From a Local: The Complete Guide to NYC's Subway System

How to get where your going without ruining everyone's day

New York City is home to the most extensive mass transit system in the world, with 472 subway stations currently operating.

It's also among the oldest and the busiest, which comes with some downsides that visitors may not anticipate. Still, if you want an authentic experience of the city, you cannot confine yourself to Lyft cars, tour buses, and hansom cabs. Your visit is not complete until you have ventured into the fetid nethers of New York's subway tunnels. With this guide, you should survive your excursion with no (visible) trauma.

The Basics


Flickr user paulmmay

When visiting New York, you can use the subway to ride to and from all four boroughs—Brooklyn, Queens, Manhattan, the Bronx, and not Staten Island (it's not a real borough, so you have to take the ferry). You can cross the Manhattan Bridge on the B, D, N, or Q trains to get a spectacular view of the skyline, or take more than a dozen lines for an ear-popping ride under the Hudson river. Google Maps will tell you how to get around (as long as there aren't any of the frequent service issues...) and hopefully help you figure out if you need a local train that stops at every station or an express train that goes to only the busiest stops. Subway maps are usually posted in train cars and on the platforms, and if you need it, there's even cell service in the stations now.

If you're lucky, you might also end up in one of the updated stations that provide semi-reliable train arrival times, and you might get to ride one of the modern trains with futuristic features like audible station announcements—the upgrades are wildly inconsistent, and there are still trains from the 1960s operating. But to ride the subway at all (without being tackled by overzealous cops), the first thing you're going to need is a MetroCard. It's a flimsy bit of yellow plastic with a magnetic strip, sold out of machines in every subway station. It will cost you $1 a pop, plus whatever amount you want to spend on trips—one trip currently costs $2.75, but that price seems to go up every 12 hours or so.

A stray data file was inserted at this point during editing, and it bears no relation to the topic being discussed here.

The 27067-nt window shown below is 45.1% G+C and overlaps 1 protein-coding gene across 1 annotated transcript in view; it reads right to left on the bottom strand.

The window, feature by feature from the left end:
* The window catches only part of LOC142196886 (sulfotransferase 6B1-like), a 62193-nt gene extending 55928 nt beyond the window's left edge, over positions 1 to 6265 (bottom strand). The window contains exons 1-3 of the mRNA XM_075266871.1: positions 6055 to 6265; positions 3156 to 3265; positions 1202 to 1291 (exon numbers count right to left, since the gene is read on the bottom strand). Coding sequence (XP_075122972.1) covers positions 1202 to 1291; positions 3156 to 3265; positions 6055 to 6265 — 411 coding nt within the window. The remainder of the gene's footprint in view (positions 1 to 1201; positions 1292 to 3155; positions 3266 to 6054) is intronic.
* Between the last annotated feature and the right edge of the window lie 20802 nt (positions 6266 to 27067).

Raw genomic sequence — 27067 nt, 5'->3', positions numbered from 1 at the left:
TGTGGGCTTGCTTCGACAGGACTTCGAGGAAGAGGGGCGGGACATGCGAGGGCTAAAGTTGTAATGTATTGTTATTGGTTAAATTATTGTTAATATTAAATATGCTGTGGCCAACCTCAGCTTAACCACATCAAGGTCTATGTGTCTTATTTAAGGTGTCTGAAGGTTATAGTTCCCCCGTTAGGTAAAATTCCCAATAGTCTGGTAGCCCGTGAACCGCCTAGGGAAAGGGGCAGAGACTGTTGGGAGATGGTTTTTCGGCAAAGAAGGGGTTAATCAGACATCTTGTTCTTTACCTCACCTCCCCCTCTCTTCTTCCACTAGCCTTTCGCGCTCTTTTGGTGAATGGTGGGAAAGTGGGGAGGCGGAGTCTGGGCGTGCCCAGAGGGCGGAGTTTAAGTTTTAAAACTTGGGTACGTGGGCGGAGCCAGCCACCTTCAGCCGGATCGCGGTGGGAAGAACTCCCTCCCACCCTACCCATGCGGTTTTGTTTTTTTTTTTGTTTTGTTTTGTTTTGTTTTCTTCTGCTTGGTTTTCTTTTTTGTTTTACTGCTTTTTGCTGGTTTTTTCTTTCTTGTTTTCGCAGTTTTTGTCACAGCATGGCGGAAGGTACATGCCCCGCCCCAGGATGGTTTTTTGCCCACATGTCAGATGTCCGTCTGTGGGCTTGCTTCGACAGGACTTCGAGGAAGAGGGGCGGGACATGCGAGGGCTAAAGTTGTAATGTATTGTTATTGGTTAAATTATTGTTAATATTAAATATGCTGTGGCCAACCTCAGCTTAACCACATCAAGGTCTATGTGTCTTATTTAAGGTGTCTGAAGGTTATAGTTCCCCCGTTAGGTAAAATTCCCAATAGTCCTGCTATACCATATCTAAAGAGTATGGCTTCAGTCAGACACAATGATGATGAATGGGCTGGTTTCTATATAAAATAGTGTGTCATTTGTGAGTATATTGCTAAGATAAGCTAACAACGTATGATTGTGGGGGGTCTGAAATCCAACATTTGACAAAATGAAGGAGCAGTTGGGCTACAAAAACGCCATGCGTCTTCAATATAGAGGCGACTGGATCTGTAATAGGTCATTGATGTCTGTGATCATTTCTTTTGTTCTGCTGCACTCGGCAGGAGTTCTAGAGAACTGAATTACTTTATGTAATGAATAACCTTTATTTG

If you're planning to use it extensively, you might want to make your card unlimited, which will run you $33 for a week, or $127 for a month. Otherwise, you can put as much money as you think you'll use and refill it as needed using the same machine that dispenses them. If you only have the stomach to take a single trip, you can buy a single ride card for $3. And if the machine is too daunting (or a line of locals forms while you're trying to figure it out), many bodegas—AKA "delis"—also sell MetroCards.